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said i'm not going to go out and push back against that because it's so patently ridiculous. many of them lost. i think when we say people don't vote on national security, they don't vote on the way we think about it. >> let me piggyback on that. it's an excellent point. i think one that actually really is a huge challenge for the republican party moving forward is what does it mean to be a republican post ordering the trump era. trump is utterly changed but when he stood up on a stage with 16 other it doesn't mean what you thought it means. i think trumps evil genius was to mary with a single threat or connective a single threat domestic foreign policy action. i'm going to go over there to protect american jobs which is really an economy stupid issue but if i'm doing it overseas
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it's also foreign policy issue. immigration has become a blended issue. in april 2018 poll showed that asking about whether american support withdrawing troops from syria among democrats it was a net three percent support. three percent more democrats wanted to pull the troops out then leave them there. amongst republicans it was -4 points. four percentage points more republicans wanted to keep them there they bring them out. a year later, this year, just last week democrats were at nine is 66 percent. americans are at +44 percent.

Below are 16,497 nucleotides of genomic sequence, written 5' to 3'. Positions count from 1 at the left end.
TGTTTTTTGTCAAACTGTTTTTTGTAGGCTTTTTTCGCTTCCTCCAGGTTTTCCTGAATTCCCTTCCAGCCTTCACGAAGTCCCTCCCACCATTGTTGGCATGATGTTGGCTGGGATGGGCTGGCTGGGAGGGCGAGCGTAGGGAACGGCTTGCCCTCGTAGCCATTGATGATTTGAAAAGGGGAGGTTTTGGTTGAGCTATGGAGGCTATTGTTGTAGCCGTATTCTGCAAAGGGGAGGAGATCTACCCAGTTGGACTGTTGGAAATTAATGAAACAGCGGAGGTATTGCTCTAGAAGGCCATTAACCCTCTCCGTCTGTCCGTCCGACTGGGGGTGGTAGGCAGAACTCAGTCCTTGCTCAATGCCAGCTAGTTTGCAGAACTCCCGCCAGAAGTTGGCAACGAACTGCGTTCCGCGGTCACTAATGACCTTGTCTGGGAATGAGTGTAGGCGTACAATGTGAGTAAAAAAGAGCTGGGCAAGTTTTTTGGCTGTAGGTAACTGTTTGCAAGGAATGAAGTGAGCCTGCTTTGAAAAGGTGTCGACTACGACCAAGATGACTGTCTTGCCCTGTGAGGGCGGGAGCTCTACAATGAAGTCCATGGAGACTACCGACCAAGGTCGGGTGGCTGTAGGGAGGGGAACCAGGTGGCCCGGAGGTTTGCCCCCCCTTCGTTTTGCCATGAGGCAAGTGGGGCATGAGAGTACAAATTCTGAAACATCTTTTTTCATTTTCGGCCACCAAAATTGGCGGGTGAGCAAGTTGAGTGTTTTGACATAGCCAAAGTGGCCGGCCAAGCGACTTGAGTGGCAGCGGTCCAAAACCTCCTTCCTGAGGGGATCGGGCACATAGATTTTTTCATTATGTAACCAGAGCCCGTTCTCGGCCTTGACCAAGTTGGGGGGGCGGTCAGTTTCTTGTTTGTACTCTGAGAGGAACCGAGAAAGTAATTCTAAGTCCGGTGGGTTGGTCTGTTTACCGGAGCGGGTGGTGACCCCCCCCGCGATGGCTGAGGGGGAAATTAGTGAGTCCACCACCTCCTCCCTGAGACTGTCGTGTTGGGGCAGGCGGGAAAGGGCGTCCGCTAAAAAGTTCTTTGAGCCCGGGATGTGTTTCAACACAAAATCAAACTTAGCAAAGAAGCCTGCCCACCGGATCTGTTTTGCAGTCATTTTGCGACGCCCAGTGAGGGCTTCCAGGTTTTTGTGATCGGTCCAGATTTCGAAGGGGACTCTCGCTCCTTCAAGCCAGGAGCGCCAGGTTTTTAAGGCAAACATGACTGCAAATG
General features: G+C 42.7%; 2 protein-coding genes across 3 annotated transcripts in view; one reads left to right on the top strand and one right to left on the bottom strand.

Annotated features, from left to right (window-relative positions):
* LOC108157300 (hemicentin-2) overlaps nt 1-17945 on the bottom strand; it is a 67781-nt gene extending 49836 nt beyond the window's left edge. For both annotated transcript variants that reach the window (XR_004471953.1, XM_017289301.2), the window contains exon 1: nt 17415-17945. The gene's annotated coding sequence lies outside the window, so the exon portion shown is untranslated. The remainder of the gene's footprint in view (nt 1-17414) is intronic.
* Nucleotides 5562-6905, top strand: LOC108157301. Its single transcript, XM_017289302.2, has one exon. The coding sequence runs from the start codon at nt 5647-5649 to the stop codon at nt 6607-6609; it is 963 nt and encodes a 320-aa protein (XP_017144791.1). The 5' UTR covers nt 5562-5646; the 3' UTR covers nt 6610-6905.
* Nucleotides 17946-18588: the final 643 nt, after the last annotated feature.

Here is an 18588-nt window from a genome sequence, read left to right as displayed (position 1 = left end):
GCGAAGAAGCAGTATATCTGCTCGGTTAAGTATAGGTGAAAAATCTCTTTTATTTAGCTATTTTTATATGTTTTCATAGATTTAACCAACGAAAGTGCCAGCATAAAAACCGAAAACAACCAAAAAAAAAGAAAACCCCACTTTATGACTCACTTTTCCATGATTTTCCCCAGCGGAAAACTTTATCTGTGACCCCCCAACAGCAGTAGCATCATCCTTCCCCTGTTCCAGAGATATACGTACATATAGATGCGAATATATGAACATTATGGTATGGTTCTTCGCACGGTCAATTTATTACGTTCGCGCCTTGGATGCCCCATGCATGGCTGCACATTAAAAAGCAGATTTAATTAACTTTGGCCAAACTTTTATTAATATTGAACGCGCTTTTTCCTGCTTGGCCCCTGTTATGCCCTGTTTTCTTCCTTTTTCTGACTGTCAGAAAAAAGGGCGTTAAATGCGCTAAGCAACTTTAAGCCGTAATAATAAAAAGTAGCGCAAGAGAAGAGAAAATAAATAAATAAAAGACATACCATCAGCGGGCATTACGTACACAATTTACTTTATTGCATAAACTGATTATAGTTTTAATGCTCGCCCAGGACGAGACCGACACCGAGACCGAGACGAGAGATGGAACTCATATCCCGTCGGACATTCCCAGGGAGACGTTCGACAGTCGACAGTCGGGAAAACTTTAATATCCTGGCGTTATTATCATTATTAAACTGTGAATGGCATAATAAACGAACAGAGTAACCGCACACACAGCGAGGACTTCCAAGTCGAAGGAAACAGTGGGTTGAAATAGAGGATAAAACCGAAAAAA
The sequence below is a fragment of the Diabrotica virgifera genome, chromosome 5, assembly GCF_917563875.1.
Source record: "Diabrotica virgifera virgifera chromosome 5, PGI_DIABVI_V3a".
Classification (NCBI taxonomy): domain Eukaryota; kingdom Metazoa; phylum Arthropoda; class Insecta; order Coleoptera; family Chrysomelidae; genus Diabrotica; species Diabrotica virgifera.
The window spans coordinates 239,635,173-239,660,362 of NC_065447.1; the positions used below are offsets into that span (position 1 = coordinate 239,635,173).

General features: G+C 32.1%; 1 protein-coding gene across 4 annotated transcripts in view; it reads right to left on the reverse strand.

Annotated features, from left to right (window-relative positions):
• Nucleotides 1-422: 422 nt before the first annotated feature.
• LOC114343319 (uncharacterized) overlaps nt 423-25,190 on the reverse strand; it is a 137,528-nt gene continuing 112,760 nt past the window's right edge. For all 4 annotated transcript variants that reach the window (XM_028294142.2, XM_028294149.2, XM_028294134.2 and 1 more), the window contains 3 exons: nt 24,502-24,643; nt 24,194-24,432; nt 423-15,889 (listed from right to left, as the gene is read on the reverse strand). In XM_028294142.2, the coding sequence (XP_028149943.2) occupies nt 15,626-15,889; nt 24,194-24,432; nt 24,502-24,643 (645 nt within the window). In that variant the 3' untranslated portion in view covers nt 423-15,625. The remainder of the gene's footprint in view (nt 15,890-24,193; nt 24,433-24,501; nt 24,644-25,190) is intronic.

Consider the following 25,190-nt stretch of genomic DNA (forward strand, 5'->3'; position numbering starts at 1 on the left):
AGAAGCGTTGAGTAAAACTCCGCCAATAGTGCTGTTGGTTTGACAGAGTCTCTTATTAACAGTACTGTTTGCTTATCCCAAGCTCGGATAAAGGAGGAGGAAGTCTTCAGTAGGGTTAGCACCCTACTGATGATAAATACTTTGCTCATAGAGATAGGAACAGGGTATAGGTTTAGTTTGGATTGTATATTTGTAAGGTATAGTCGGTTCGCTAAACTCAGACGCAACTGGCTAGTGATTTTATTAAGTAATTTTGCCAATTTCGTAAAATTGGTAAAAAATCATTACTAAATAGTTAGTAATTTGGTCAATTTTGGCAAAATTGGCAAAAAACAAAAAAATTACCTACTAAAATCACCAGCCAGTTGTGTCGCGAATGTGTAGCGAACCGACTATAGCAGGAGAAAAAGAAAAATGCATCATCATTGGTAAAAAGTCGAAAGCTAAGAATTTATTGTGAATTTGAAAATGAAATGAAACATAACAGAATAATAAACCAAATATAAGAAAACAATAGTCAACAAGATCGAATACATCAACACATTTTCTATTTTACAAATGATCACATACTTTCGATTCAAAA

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in just a year trump has utterly changed what it means to be republican in a certain sense. this is a real challenge for republicans. >> 'sare in the middle three questions. >> bill clinton retired ãdoes she mention the economy in passing, and from an older generation when i grew up that was anathema now it seems to be common with everybody from students to the world. i'm just wondering how these enormous debts, i don't know who the creditors are, even china has debt apparently. what all that impacts on people and how it might relate to some of your generational changes you been talking about. >> have you looked at boeing on this? are there big differences done relationally on the question of debt? about my own views but i'm curious. >> i don't remember looking spat specifically what people's opinions about the level of
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debt are by generation. >> let me answer the question a slightly different way the one thing i do know is, which speaks to something trevor alluded to in a different context which is that because donald trump has demonstrated his disinterest in the debt, we are talking he is presiding over a rising national debt then republicans have stopped worrying about it, even to the point that his acting chief of staff and still omb director who wants care deeply about the debt says publicly no one cares about the debt. that's what mick mulvaney says. that answers your question nobody is caring because there is a bipartisan disinterest which doesn't exactly answer the question where does the money come from after all the answer is if our fiscal situation appears on the service to be bleak the one thing we appear to have going for us is that everyone else's work. it's not a very strong foundation upon which to build